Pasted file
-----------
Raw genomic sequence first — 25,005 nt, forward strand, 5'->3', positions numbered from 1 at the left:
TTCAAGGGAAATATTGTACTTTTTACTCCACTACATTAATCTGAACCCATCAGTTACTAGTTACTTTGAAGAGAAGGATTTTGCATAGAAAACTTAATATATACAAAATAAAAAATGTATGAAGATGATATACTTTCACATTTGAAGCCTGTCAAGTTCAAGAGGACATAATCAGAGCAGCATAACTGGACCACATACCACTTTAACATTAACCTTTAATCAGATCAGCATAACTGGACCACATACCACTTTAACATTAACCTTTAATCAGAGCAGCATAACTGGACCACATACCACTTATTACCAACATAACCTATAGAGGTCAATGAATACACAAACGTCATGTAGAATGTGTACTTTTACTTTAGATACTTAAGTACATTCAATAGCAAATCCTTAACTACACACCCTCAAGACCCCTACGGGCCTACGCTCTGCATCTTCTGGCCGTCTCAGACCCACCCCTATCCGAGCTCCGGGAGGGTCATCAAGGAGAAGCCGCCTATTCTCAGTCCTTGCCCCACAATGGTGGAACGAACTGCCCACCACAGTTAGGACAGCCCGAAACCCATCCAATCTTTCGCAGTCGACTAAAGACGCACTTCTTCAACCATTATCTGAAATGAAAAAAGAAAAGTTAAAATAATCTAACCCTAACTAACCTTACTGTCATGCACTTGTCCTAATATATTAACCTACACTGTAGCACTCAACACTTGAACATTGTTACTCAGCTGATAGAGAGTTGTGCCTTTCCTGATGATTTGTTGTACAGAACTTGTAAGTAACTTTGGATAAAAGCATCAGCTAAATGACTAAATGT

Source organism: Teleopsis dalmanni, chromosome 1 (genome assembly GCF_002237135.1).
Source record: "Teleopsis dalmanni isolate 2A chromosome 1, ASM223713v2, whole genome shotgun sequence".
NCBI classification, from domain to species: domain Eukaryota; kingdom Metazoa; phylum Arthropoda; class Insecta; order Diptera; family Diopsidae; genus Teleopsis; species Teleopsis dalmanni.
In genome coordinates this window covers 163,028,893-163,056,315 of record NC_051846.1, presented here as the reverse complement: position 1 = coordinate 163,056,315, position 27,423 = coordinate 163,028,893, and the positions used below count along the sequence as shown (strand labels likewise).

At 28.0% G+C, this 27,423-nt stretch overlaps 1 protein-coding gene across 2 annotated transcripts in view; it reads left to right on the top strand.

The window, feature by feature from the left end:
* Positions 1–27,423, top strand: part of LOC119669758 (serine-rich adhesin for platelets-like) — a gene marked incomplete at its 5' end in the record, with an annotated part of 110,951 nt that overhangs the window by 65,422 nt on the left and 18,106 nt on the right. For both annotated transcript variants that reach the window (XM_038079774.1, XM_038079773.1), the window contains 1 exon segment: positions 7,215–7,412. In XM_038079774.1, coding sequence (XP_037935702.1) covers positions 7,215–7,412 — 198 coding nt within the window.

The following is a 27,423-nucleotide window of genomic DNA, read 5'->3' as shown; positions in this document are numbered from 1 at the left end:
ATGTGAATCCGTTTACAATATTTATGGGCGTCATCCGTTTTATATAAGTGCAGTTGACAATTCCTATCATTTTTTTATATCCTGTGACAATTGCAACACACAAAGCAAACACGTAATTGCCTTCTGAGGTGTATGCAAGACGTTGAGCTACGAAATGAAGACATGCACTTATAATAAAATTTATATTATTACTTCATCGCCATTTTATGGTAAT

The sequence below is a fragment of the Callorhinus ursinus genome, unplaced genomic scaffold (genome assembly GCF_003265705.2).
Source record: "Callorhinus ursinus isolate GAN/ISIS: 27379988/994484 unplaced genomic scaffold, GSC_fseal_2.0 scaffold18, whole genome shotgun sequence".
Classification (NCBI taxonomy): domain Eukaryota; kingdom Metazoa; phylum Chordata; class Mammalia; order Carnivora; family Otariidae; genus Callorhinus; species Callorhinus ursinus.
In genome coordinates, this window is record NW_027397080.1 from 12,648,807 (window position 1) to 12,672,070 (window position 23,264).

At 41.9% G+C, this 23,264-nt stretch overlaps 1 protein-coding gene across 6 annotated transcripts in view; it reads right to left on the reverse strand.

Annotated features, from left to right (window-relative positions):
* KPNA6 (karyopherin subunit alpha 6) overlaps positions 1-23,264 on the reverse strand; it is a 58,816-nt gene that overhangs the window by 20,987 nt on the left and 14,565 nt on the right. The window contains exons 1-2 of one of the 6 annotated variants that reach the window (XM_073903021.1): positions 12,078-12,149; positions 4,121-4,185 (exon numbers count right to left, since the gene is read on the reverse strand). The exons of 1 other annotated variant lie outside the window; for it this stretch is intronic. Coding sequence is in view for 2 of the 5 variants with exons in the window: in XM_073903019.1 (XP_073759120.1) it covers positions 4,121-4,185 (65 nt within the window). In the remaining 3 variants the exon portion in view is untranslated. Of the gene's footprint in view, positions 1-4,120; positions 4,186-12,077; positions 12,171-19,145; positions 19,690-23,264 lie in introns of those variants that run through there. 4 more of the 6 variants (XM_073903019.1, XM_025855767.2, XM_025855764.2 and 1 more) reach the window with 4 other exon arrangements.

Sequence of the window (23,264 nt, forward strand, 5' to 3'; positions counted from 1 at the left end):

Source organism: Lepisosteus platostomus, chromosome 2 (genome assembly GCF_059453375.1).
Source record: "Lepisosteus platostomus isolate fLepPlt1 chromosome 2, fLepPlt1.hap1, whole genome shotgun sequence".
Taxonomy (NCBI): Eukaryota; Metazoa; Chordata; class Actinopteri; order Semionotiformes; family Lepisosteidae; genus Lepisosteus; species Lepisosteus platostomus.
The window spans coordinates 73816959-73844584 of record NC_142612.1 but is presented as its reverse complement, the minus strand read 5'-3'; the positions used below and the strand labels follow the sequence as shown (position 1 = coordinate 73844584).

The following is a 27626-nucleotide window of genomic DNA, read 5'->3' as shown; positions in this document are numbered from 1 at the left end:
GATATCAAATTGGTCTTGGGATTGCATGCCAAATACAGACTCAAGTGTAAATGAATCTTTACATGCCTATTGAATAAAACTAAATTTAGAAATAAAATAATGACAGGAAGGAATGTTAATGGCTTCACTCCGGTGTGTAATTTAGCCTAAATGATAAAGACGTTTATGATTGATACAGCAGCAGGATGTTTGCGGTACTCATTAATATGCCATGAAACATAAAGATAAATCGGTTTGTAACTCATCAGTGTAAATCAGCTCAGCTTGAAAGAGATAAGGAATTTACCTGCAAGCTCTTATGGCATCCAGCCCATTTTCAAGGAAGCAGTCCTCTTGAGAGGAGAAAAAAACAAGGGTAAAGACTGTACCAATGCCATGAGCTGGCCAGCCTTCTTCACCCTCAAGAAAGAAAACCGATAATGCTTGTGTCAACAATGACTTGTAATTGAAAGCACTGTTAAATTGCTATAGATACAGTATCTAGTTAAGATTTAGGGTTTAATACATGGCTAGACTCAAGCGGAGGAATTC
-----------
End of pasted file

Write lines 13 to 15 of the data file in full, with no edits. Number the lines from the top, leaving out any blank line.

Source record: "Callorhinus ursinus isolate GAN/ISIS: 27379988/994484 unplaced genomic scaffold, GSC_fseal_2.0 scaffold18, whole genome shotgun sequence".
Classification (NCBI taxonomy): domain Eukaryota; kingdom Metazoa; phylum Chordata; class Mammalia; order Carnivora; family Otariidae; genus Callorhinus; species Callorhinus ursinus.
In genome coordinates, this window is record NW_027397080.1 from 12,648,807 (window position 1) to 12,672,070 (window position 23,264).